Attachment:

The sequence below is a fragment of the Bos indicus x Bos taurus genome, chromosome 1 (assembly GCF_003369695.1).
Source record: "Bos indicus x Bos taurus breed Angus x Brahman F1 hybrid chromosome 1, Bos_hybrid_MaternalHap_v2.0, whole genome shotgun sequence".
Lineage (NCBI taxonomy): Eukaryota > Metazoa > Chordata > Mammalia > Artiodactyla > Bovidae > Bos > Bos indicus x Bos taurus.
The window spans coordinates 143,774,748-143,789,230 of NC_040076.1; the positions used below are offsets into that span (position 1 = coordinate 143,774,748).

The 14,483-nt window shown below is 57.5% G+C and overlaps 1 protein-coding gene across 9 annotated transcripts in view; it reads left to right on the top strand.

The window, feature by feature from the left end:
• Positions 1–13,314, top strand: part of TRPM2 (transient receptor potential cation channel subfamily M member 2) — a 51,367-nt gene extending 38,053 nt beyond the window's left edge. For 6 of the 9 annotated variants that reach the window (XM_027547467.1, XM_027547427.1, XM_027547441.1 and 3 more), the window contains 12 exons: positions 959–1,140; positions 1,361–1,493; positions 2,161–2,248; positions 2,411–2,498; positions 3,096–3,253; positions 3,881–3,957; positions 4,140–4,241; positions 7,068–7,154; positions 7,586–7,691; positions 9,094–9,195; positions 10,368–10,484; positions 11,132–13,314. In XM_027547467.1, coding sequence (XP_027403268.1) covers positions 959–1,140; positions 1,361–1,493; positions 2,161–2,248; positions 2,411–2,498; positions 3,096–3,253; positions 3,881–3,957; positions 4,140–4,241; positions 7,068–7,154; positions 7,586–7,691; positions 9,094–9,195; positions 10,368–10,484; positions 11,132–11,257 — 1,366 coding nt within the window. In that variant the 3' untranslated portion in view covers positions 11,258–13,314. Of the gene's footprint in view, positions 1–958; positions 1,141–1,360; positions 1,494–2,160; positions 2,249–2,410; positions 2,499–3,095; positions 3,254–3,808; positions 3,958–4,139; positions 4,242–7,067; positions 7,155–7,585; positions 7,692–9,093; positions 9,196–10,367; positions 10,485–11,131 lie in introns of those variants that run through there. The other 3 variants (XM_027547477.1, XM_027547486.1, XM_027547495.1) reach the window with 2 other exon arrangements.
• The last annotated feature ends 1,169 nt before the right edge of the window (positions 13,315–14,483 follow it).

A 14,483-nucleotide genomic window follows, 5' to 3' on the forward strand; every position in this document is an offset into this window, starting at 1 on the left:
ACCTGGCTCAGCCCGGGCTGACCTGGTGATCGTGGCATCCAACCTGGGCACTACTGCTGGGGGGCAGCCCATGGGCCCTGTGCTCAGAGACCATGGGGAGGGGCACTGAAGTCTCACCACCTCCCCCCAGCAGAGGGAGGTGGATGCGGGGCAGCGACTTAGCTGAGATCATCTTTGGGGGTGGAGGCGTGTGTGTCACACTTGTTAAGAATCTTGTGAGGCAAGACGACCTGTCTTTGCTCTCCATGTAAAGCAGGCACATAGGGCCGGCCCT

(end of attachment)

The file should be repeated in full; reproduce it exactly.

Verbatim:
The sequence below is a fragment of the Bos indicus x Bos taurus genome, chromosome 1 (assembly GCF_003369695.1).
Source record: "Bos indicus x Bos taurus breed Angus x Brahman F1 hybrid chromosome 1, Bos_hybrid_MaternalHap_v2.0, whole genome shotgun sequence".
Lineage (NCBI taxonomy): Eukaryota > Metazoa > Chordata > Mammalia > Artiodactyla > Bovidae > Bos > Bos indicus x Bos taurus.
The window spans coordinates 143,774,748-143,789,230 of NC_040076.1; the positions used below are offsets into that span (position 1 = coordinate 143,774,748).

The 14,483-nt window shown below is 57.5% G+C and overlaps 1 protein-coding gene across 9 annotated transcripts in view; it reads left to right on the top strand.

The window, feature by feature from the left end:
• Positions 1–13,314, top strand: part of TRPM2 (transient receptor potential cation channel subfamily M member 2) — a 51,367-nt gene extending 38,053 nt beyond the window's left edge. For 6 of the 9 annotated variants that reach the window (XM_027547467.1, XM_027547427.1, XM_027547441.1 and 3 more), the window contains 12 exons: positions 959–1,140; positions 1,361–1,493; positions 2,161–2,248; positions 2,411–2,498; positions 3,096–3,253; positions 3,881–3,957; positions 4,140–4,241; positions 7,068–7,154; positions 7,586–7,691; positions 9,094–9,195; positions 10,368–10,484; positions 11,132–13,314. In XM_027547467.1, coding sequence (XP_027403268.1) covers positions 959–1,140; positions 1,361–1,493; positions 2,161–2,248; positions 2,411–2,498; positions 3,096–3,253; positions 3,881–3,957; positions 4,140–4,241; positions 7,068–7,154; positions 7,586–7,691; positions 9,094–9,195; positions 10,368–10,484; positions 11,132–11,257 — 1,366 coding nt within the window. In that variant the 3' untranslated portion in view covers positions 11,258–13,314. Of the gene's footprint in view, positions 1–958; positions 1,141–1,360; positions 1,494–2,160; positions 2,249–2,410; positions 2,499–3,095; positions 3,254–3,808; positions 3,958–4,139; positions 4,242–7,067; positions 7,155–7,585; positions 7,692–9,093; positions 9,196–10,367; positions 10,485–11,131 lie in introns of those variants that run through there. The other 3 variants (XM_027547477.1, XM_027547486.1, XM_027547495.1) reach the window with 2 other exon arrangements.
• The last annotated feature ends 1,169 nt before the right edge of the window (positions 13,315–14,483 follow it).

A 14,483-nucleotide genomic window follows, 5' to 3' on the forward strand; every position in this document is an offset into this window, starting at 1 on the left:
ACCTGGCTCAGCCCGGGCTGACCTGGTGATCGTGGCATCCAACCTGGGCACTACTGCTGGGGGGCAGCCCATGGGCCCTGTGCTCAGAGACCATGGGGAGGGGCACTGAAGTCTCACCACCTCCCCCCAGCAGAGGGAGGTGGATGCGGGGCAGCGACTTAGCTGAGATCATCTTTGGGGGTGGAGGCGTGTGTGTCACACTTGTTAAGAATCTTGTGAGGCAAGACGACCTGTCTTTGCTCTCCATGTAAAGCAGGCACATAGGGCCGGCCCT